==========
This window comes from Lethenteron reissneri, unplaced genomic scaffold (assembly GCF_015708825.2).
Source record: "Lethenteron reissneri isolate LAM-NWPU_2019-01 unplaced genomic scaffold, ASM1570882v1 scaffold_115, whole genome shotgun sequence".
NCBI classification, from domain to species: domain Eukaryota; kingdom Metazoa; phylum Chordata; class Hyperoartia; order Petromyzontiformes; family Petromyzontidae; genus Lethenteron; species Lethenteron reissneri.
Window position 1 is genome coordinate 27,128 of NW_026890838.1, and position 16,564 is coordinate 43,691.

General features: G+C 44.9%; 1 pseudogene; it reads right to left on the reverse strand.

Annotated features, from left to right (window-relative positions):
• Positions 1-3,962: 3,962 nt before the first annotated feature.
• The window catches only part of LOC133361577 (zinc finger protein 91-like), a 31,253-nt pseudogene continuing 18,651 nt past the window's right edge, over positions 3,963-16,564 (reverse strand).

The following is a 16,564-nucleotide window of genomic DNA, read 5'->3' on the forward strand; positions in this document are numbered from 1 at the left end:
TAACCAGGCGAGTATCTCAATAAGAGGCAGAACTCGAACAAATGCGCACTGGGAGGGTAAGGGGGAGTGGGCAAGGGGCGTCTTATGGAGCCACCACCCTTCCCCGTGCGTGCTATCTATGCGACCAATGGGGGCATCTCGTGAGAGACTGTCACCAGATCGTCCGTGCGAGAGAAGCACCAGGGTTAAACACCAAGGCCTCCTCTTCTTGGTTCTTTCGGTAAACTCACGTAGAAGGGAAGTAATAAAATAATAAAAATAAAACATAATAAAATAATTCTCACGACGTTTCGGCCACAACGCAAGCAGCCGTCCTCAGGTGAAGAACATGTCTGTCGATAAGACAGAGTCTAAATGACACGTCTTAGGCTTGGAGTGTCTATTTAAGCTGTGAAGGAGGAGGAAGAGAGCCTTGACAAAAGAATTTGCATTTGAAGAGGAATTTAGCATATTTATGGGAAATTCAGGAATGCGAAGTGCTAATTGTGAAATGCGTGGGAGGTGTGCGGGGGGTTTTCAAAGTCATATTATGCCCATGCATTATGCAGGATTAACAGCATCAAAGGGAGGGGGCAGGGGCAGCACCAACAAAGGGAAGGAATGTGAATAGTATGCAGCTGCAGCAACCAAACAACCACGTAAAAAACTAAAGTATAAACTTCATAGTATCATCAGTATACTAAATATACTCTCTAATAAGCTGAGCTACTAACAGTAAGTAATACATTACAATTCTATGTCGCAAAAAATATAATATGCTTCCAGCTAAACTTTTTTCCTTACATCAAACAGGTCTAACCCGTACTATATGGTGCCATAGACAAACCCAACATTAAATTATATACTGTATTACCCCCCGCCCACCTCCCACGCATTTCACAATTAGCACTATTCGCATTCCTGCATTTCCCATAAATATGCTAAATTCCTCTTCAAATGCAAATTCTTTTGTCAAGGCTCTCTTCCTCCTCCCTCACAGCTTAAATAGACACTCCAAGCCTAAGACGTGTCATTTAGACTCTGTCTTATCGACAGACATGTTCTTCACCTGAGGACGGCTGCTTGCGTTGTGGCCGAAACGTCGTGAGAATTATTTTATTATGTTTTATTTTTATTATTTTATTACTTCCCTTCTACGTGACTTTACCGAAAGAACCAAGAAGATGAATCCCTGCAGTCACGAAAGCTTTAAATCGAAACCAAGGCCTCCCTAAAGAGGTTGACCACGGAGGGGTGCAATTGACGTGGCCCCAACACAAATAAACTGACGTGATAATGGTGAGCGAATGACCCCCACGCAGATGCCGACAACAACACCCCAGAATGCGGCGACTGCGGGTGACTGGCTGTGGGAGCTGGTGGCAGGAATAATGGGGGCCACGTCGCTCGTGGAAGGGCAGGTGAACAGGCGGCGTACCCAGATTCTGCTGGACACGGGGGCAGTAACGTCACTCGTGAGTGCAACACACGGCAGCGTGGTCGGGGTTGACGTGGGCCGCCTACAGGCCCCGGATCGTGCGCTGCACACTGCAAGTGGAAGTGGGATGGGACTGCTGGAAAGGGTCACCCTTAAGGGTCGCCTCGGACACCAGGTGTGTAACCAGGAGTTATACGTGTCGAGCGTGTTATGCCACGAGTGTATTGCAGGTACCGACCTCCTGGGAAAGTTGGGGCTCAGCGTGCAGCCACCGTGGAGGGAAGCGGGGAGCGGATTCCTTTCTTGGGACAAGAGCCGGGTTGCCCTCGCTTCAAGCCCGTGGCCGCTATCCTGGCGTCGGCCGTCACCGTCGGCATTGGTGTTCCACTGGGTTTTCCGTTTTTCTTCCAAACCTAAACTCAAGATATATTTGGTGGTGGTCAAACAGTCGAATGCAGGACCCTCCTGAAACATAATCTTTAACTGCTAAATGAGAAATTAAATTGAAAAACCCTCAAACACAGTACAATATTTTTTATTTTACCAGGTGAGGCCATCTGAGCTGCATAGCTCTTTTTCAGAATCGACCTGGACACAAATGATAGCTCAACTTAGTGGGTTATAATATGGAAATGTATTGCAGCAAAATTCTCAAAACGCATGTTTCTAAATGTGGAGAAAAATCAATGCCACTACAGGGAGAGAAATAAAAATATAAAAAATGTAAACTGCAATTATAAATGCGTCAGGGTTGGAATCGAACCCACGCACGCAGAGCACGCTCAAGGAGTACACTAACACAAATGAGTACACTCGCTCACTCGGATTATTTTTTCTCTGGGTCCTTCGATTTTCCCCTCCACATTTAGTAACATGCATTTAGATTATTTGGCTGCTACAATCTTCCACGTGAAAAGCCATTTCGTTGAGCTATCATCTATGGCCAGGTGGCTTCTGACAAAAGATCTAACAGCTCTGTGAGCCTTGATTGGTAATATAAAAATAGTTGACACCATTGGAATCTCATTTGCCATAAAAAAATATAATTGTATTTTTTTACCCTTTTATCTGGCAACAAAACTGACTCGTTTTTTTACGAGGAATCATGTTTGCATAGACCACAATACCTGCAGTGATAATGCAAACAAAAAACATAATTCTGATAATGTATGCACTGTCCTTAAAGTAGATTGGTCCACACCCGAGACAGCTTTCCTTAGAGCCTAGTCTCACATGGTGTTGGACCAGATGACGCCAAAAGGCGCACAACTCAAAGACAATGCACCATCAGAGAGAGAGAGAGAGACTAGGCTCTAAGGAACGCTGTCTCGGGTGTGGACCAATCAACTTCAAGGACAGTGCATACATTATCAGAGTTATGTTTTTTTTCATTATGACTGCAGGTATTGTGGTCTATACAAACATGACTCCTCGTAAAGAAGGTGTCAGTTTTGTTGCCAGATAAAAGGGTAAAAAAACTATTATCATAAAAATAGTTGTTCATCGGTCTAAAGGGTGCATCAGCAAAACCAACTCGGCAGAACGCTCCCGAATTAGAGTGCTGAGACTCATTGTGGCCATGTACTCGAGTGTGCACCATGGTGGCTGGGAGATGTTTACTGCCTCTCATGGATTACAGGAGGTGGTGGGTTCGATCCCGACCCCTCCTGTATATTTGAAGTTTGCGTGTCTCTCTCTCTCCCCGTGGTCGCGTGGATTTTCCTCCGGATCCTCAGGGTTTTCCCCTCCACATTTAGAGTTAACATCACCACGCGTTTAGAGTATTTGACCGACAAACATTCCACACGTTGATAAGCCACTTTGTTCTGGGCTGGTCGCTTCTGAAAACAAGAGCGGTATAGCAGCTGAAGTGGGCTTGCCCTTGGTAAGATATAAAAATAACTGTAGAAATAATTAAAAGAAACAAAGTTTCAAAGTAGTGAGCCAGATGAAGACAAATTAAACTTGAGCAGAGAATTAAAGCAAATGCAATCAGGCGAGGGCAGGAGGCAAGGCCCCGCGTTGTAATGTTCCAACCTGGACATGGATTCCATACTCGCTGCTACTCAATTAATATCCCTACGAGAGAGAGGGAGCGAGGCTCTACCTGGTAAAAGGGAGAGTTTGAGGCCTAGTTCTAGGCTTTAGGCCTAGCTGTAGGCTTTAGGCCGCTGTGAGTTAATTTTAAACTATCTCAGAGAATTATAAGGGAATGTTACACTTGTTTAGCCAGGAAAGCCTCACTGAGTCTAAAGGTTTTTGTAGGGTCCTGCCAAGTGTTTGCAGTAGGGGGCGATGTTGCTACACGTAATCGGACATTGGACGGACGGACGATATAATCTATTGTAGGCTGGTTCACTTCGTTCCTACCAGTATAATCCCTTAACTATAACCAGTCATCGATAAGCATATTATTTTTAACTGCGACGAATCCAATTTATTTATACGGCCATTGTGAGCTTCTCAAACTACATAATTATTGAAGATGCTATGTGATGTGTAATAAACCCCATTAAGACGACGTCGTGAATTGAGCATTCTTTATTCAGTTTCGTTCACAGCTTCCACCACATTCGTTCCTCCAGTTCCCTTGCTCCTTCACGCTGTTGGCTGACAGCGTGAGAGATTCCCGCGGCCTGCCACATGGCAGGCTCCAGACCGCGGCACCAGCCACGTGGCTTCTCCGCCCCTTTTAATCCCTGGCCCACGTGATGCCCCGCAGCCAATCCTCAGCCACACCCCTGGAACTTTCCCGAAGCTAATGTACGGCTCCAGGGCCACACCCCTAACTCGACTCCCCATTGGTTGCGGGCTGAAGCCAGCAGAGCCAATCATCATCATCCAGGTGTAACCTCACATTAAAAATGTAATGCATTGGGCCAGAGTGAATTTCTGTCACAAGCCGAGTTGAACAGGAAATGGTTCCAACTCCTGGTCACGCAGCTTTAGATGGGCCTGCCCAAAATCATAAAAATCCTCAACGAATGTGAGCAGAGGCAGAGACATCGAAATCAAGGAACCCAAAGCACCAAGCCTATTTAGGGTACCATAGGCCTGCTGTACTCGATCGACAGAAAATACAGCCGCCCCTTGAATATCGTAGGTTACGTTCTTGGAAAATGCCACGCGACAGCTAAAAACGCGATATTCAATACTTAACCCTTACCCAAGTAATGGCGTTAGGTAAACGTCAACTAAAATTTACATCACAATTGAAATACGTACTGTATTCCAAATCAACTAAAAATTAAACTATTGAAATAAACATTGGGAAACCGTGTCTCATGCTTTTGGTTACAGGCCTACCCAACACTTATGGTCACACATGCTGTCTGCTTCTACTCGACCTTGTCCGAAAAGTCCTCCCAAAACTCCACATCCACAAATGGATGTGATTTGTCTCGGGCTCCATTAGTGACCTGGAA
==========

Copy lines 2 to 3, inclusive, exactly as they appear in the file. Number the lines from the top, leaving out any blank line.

Source record: "Lethenteron reissneri isolate LAM-NWPU_2019-01 unplaced genomic scaffold, ASM1570882v1 scaffold_115, whole genome shotgun sequence".
NCBI classification, from domain to species: domain Eukaryota; kingdom Metazoa; phylum Chordata; class Hyperoartia; order Petromyzontiformes; family Petromyzontidae; genus Lethenteron; species Lethenteron reissneri.